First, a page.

Signs of Dental Disease in Pets

When it comes to detecting potential oral health problems in pets, owners must be vigilant in noticing changes in behavior. This is because pets often do not act like they are in pain until the pain is severe. If you notice any of the signs below, it is important that you contact us to schedule a dental checkup, teeth cleaning and gum disease treatment.

  • Broken or Loose Teeth
  • Discomfort While Eating
  • Bad Breath
  • Discolored Drool
  • Red Gums
  • Staining on the Teeth
  • Swollen or Inflamed Gums
  • Weight Loss or Loss of Appetite

The Hazards of Untreated Periodontal Disease in Pets

Untreated periodontal disease in dogs and cats can lead to dangerous infections, like abscesses and blood infections. Advanced dental disease may also affect your pet’s heart, liver and kidneys. In order to avoid these potentially life-threatening conditions, it is important to keep your pet’s teeth clean with a combination of at-home care and regular veterinary teeth cleanings.

Pet Dental Cleanings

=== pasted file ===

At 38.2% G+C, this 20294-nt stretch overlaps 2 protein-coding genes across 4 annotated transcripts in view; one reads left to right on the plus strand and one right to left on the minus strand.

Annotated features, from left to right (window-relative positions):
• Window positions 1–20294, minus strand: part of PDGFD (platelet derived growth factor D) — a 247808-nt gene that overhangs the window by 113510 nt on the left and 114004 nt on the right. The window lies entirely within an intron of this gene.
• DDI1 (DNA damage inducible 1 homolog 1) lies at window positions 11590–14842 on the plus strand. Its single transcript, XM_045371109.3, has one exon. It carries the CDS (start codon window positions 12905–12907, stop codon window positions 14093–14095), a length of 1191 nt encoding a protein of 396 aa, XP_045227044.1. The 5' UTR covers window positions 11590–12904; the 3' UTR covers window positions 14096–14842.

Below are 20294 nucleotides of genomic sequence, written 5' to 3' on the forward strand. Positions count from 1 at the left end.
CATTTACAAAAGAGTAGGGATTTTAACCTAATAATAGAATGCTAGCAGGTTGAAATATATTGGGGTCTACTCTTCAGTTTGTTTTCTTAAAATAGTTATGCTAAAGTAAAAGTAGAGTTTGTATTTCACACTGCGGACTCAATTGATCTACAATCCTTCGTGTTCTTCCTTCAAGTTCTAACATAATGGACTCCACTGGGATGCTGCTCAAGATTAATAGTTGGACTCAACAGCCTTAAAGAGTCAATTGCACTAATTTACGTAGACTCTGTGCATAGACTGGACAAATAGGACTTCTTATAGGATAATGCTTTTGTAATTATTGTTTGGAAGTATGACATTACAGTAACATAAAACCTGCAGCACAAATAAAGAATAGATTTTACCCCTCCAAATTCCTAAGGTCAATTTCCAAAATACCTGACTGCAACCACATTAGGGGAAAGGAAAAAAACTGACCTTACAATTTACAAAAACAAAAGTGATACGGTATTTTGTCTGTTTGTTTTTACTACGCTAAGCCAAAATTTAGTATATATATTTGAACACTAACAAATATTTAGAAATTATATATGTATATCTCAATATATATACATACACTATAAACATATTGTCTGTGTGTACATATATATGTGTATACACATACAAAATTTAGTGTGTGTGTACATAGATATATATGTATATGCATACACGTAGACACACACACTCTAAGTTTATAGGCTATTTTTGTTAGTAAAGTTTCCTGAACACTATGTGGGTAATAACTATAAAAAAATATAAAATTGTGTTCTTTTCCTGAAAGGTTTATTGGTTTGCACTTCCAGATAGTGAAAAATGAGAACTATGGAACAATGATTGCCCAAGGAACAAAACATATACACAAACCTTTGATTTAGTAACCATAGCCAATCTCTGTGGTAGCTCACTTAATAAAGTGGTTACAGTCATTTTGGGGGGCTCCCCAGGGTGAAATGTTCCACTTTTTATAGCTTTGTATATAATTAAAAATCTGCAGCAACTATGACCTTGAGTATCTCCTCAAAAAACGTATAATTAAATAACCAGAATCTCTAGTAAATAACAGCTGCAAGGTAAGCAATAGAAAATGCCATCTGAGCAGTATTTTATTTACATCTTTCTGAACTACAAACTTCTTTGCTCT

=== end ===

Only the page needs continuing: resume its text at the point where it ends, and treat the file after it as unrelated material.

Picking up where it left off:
Dr. Gerber recommends that all dogs and cats receive their first oral checkup shortly after they are weaned and at least once a year for every year of their lives. Pet oral checkups include an examination of your pet’s head, neck, face, ears and mouth in order to check for signs of dental problems. Once the basic examination is complete, Dr. Gerber may recommend a teeth cleaning for your pet. A dental cleaning completely cleans all the plaque and tartar from your pet's teeth and below the gum line followed by a polish on the teeth.  Once your pet’s teeth are clean, we can give you tips and tricks to help you remove food particles and plaque at home between professional pet dental cleanings, like pet-safe toothpaste and toothbrushes as well as dental chews.